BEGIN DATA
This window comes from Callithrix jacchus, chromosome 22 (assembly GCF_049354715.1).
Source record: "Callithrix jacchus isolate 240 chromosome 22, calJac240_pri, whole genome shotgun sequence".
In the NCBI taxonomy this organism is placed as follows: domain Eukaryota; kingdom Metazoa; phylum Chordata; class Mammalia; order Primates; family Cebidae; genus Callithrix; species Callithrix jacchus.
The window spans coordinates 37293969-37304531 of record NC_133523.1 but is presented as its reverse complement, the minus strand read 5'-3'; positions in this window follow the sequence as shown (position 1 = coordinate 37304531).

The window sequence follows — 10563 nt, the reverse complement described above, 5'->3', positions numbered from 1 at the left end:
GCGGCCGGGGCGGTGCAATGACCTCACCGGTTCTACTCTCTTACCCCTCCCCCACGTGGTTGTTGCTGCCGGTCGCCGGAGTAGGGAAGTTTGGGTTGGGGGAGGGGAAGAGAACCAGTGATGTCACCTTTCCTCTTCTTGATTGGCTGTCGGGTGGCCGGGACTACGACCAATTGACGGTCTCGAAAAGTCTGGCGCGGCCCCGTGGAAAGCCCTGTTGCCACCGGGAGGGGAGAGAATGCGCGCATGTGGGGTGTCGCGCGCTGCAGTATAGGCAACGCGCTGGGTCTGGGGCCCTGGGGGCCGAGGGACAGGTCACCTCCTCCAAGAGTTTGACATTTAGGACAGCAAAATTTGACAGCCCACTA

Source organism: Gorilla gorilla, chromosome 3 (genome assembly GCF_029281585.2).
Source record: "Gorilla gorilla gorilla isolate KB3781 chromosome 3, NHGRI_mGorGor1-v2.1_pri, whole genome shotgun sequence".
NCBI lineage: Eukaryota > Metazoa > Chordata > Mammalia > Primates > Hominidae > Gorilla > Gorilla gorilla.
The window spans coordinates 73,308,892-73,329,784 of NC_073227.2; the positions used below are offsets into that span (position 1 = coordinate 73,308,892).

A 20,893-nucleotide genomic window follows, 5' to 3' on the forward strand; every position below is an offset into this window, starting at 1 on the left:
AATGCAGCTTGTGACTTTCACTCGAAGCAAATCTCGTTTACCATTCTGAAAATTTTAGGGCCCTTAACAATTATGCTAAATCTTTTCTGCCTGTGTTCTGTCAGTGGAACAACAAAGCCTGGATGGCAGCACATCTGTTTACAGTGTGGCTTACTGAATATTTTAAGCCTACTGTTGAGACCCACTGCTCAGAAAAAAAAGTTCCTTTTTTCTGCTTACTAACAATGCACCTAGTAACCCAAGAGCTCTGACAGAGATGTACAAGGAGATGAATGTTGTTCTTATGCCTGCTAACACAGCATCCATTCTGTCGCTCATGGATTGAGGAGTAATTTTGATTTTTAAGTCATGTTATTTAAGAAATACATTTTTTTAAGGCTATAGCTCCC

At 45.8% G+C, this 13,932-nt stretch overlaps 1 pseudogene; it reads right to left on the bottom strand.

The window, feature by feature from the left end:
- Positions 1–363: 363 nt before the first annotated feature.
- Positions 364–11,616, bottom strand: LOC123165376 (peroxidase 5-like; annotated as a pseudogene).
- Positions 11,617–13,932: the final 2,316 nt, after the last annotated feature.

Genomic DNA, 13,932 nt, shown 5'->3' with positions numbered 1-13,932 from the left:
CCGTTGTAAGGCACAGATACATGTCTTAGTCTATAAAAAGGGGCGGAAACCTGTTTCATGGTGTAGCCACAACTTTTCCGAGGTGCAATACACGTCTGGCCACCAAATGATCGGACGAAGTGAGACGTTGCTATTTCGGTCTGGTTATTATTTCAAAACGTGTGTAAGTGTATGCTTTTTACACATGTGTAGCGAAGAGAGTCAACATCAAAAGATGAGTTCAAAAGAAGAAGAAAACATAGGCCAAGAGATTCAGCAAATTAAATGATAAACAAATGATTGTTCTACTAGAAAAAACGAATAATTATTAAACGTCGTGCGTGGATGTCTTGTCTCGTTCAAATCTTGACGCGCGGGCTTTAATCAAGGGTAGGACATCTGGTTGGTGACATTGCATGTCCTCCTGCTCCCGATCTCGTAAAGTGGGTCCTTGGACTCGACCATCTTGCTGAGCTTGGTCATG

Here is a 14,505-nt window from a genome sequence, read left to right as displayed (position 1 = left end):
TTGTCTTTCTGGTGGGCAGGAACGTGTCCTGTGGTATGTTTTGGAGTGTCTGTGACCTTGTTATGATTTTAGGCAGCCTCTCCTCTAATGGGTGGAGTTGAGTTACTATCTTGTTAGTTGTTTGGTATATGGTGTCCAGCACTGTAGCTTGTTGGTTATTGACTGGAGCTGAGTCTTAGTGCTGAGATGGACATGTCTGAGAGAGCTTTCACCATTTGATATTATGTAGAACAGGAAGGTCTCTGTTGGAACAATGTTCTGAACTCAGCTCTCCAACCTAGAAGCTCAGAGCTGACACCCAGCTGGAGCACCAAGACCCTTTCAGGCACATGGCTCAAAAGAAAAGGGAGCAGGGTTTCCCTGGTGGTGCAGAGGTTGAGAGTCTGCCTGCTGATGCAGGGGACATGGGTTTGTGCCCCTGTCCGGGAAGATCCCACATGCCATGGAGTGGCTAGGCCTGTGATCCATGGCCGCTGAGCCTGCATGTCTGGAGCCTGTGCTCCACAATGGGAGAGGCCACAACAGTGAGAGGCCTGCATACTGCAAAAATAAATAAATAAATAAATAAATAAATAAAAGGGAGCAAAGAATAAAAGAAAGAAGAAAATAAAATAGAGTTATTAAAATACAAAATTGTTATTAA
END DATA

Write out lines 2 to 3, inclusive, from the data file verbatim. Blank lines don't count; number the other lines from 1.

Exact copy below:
Source record: "Callithrix jacchus isolate 240 chromosome 22, calJac240_pri, whole genome shotgun sequence".
In the NCBI taxonomy this organism is placed as follows: domain Eukaryota; kingdom Metazoa; phylum Chordata; class Mammalia; order Primates; family Cebidae; genus Callithrix; species Callithrix jacchus.